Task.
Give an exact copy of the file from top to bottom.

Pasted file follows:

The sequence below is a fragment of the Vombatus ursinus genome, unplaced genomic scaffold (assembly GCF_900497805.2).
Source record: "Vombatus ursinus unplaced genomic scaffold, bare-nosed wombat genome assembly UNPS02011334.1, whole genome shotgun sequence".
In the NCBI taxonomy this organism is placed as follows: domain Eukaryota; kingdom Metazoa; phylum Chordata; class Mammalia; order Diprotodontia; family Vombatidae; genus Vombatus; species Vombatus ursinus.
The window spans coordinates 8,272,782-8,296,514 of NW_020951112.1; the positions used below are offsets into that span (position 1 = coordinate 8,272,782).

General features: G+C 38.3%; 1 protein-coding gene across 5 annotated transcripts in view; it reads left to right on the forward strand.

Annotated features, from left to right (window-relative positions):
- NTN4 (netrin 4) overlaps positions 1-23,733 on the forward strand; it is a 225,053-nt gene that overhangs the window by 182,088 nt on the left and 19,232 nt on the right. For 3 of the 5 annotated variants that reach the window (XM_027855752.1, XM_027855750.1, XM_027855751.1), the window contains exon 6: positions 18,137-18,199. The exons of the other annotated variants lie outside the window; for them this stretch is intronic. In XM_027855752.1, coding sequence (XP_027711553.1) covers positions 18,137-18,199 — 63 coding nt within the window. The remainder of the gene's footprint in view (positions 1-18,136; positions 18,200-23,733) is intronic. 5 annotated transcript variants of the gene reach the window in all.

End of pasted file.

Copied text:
The sequence below is a fragment of the Vombatus ursinus genome, unplaced genomic scaffold (assembly GCF_900497805.2).
Source record: "Vombatus ursinus unplaced genomic scaffold, bare-nosed wombat genome assembly UNPS02011334.1, whole genome shotgun sequence".
In the NCBI taxonomy this organism is placed as follows: domain Eukaryota; kingdom Metazoa; phylum Chordata; class Mammalia; order Diprotodontia; family Vombatidae; genus Vombatus; species Vombatus ursinus.
The window spans coordinates 8,272,782-8,296,514 of NW_020951112.1; the positions used below are offsets into that span (position 1 = coordinate 8,272,782).

General features: G+C 38.3%; 1 protein-coding gene across 5 annotated transcripts in view; it reads left to right on the forward strand.

Annotated features, from left to right (window-relative positions):
- NTN4 (netrin 4) overlaps positions 1-23,733 on the forward strand; it is a 225,053-nt gene that overhangs the window by 182,088 nt on the left and 19,232 nt on the right. For 3 of the 5 annotated variants that reach the window (XM_027855752.1, XM_027855750.1, XM_027855751.1), the window contains exon 6: positions 18,137-18,199. The exons of the other annotated variants lie outside the window; for them this stretch is intronic. In XM_027855752.1, coding sequence (XP_027711553.1) covers positions 18,137-18,199 — 63 coding nt within the window. The remainder of the gene's footprint in view (positions 1-18,136; positions 18,200-23,733) is intronic. 5 annotated transcript variants of the gene reach the window in all.